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160 Canadian Review ofAmerican Studies Revue canaaienne d'etudes americaines Jared Gardner. Master Plots: Race and the Founding ofan American Literature 1787- 1845. Baltimore: John Hopkins UP. Pp. xvii+ 214 and bibliography and index. Jared Gardner's Master Plots provides a careful and convincing account of three crucial terms in American literary study: race, national identity, and narrative. Gardner argues that race functions as a founding concept in early American narrative not because citizens actively fear blacks of Indians (although they may), but because they fear becoming something so radically other from white Europeans that it can only be "imagined in terms of blacks of Indians" (4). This distinction between race and racialized identity proves crucial to the intricate, shifting tensions that Gardner then tracks between the concepts of racial and national identity as the two surface in American writing during the half century preceding-the American Renaissance. Gardner shows both how crucial slippages occur between racial categories-how, for example, the Vanishing American in Cooper's writing can have "less to do with historical Indians and fantasies of their preordained extinction than with a new set of anxieties about slavery and African Americans" (96)-and also how such slippages in turn can work, as is the case in Edgar Huntly, to bolster the notion of a nondistinct racial "other" or "alien" who must be subsequently exorcised in order to secure a stable national identity. With such compelling readings of the fluidity and variability of racial categories in early American narrative, Gardner's argument that the construction of a distinct national identity absorbs even those public anxieties without an explicitly racial focus and articulates them in racialized terms gains force and conviction. Master Plots therefore provides a useful historical framework for much American Renaissance writing and for the wealth of current critical work devoted to racial identity in nineteenth-century U.S. literature. According to Gardner, race, as opposed to other identity categories, lends itself particularly well to the metaphorical nature of narrative, not only because the new nation is often associated with racial others but because the idea of race encodes the narrative properties or origin and beginnings with which the developing nation is interested. While consistently convincing, Gardner's reading of the mutually constitutive relation between narrative and racial identity becomes most insightful in the final two chapters on Poe Book Reviews 161 and Douglass. Arguing that Poe's Narrative ofA1thur Gordon Pym explores the possibility of writing without racial difference, Gardner illustrates how entry into a "world of perfect whiteness" (149) signals the inevitable end of narrative for Poe as well as for his narrator. Douglass, on the other hand, tries to teach Americans how to be better readers of "the facts of racial difference" (180) so that they might not only find themselves subject to racial logic but might also understand how racial identities are "open to revision, emendation, and expurgation" (182). While Master Plots is in general meticulously crafted, it does leave the odd loose end. One wonders, for example, what exact distinction is intended when Gardner assets that Poe supports slavery both "as a southerner and as an individual" (129) or that Cooper moves "beyond the personal and psychological" to write "first and foremost a historical tale" (87). Likewise to assert that "the question of identity in Edgar Huntly is importantly national rather than (generally) human or (particularly) individual" (53) raises without resolving provocative questions that would, no doubt, constitute another project entirely. However, Gardner's impressive talents as a literary critic, historian and wnter combine to make MasterPlots a compelling account of the early American novel and the intricate associations between racial identity and narrative embedded within the evolving genre. Meticulously researched, carefully conceived, and well written, Master Plots offers a compelling account of the role racial identity plays in the formulations of national identity that precede , and Gardner would argue, inform canonical writing of the American Renaissance. Caroline Levander Trinity University ...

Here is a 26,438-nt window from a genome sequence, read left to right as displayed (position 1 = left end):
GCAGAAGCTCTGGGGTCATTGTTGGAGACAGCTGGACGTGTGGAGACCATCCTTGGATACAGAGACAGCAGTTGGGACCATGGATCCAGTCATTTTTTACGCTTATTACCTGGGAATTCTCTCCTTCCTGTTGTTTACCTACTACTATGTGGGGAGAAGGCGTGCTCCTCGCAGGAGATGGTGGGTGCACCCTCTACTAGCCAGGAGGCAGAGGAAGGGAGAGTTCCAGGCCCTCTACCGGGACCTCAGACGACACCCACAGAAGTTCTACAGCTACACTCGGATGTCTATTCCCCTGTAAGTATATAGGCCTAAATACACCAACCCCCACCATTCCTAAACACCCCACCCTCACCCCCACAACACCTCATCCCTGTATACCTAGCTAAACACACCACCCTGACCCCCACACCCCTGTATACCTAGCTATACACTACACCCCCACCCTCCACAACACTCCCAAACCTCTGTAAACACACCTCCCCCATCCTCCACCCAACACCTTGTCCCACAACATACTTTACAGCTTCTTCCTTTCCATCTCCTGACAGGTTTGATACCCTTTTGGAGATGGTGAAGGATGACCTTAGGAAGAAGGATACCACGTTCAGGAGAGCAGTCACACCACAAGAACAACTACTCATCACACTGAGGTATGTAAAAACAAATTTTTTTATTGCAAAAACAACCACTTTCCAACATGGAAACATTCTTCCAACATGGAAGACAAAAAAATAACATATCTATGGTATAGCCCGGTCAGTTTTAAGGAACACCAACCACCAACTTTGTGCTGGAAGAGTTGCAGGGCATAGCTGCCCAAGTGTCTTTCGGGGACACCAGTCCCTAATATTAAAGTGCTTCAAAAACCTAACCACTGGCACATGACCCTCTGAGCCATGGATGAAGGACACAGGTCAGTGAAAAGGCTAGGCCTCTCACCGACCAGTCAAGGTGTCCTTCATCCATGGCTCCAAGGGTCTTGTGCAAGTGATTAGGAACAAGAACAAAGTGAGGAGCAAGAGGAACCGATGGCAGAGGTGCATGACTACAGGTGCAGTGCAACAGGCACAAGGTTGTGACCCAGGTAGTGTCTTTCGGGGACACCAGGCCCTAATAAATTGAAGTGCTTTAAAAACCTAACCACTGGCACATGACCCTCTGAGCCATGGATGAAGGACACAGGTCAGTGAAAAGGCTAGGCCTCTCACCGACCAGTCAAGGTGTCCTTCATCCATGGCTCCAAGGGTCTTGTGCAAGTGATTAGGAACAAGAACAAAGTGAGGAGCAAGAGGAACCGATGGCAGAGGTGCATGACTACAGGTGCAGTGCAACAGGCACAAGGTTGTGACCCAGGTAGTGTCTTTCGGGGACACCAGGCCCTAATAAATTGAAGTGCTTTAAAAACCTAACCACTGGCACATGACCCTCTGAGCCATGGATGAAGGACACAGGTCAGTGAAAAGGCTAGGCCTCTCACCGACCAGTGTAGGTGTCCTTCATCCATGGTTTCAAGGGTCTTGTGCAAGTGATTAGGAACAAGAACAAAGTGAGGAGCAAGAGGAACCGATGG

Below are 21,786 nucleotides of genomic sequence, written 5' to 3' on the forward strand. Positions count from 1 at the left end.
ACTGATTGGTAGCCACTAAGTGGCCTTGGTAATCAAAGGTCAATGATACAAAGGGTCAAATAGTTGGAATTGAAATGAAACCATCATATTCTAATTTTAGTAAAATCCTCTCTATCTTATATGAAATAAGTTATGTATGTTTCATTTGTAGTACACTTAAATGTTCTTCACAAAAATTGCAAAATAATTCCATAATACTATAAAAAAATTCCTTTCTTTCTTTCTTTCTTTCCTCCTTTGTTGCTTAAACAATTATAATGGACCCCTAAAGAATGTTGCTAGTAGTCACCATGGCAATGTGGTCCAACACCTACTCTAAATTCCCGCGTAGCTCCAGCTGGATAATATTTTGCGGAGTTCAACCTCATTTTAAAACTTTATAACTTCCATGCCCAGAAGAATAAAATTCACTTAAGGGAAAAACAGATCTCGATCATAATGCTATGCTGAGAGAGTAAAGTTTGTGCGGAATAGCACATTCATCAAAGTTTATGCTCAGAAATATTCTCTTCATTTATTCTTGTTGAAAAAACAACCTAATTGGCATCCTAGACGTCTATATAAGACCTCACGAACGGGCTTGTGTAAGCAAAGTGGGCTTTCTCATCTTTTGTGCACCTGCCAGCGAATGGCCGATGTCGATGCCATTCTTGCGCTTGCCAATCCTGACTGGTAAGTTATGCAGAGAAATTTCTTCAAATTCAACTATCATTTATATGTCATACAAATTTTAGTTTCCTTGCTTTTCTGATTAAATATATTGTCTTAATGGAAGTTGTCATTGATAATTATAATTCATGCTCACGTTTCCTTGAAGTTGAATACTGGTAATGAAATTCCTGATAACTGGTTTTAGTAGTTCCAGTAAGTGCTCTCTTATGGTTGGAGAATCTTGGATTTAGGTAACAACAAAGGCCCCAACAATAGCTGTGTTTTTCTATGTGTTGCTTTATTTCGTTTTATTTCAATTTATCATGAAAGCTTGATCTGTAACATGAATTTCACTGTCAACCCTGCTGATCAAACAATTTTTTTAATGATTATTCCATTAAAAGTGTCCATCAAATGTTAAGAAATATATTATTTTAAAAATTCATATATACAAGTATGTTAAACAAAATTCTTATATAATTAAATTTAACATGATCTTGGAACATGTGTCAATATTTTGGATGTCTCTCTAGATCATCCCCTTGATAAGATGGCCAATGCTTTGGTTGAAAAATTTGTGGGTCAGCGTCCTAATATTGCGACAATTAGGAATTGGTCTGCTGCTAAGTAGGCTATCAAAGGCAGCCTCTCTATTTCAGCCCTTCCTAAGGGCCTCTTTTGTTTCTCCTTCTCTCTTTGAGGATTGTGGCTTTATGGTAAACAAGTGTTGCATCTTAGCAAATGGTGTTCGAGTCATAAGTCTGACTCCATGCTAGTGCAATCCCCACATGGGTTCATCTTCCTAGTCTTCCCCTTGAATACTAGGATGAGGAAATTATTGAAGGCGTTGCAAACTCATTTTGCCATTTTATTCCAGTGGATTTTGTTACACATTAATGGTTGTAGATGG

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pp. 160-161
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